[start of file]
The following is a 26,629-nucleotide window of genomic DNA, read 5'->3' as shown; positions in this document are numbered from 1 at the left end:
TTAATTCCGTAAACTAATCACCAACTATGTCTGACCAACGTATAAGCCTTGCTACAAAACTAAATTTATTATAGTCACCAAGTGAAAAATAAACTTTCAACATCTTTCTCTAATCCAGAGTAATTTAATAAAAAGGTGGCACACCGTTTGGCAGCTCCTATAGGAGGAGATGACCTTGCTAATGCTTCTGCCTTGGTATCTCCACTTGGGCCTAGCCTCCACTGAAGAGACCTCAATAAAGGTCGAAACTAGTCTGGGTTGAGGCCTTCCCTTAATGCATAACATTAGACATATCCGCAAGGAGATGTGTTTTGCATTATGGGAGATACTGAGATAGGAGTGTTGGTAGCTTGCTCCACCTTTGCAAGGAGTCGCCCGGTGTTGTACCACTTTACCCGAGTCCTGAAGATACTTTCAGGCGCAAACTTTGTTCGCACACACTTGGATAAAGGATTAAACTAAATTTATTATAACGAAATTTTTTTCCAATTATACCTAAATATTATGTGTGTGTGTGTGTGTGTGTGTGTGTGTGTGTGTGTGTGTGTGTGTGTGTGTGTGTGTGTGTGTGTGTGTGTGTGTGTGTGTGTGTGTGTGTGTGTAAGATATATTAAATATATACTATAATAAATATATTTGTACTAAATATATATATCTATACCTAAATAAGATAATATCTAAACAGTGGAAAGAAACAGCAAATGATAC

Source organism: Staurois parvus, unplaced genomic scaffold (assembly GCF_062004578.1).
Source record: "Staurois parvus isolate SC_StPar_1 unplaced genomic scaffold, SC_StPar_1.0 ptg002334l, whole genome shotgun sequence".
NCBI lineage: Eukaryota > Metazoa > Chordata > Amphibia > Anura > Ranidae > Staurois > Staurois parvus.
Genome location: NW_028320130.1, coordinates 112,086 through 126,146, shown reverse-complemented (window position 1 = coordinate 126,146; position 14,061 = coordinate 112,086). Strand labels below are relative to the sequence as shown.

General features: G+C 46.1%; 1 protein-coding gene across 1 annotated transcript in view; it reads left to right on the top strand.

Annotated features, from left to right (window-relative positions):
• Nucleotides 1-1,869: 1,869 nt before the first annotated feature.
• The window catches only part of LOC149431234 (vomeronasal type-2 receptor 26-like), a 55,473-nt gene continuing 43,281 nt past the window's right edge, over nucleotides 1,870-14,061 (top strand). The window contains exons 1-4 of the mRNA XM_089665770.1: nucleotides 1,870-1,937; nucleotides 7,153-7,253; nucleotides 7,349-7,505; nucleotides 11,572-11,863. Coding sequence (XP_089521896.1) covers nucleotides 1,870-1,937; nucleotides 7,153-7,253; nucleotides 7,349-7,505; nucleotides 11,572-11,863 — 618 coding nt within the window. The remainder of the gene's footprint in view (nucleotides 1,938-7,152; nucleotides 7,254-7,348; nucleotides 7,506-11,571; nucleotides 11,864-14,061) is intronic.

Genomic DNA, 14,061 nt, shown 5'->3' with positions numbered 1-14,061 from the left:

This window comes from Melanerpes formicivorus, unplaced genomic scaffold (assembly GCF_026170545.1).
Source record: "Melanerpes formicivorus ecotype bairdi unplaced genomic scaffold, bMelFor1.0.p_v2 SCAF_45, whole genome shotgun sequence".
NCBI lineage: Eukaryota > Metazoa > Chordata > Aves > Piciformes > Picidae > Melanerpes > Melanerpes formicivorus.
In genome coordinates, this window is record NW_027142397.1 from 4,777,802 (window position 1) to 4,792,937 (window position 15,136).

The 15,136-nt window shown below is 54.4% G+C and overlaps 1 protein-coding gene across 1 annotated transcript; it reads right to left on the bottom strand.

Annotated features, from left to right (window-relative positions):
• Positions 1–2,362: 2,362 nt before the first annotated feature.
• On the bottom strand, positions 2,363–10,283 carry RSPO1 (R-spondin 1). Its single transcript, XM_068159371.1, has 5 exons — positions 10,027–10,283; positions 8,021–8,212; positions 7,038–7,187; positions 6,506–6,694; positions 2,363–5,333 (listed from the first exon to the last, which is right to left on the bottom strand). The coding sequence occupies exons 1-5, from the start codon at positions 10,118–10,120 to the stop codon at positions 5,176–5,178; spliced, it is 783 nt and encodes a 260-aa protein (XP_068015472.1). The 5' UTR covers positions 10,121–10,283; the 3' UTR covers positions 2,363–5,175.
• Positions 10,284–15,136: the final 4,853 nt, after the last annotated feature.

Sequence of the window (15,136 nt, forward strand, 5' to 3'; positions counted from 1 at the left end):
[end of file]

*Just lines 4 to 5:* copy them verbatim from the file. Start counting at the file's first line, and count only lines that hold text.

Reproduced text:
Source record: "Staurois parvus isolate SC_StPar_1 unplaced genomic scaffold, SC_StPar_1.0 ptg002334l, whole genome shotgun sequence".
NCBI lineage: Eukaryota > Metazoa > Chordata > Amphibia > Anura > Ranidae > Staurois > Staurois parvus.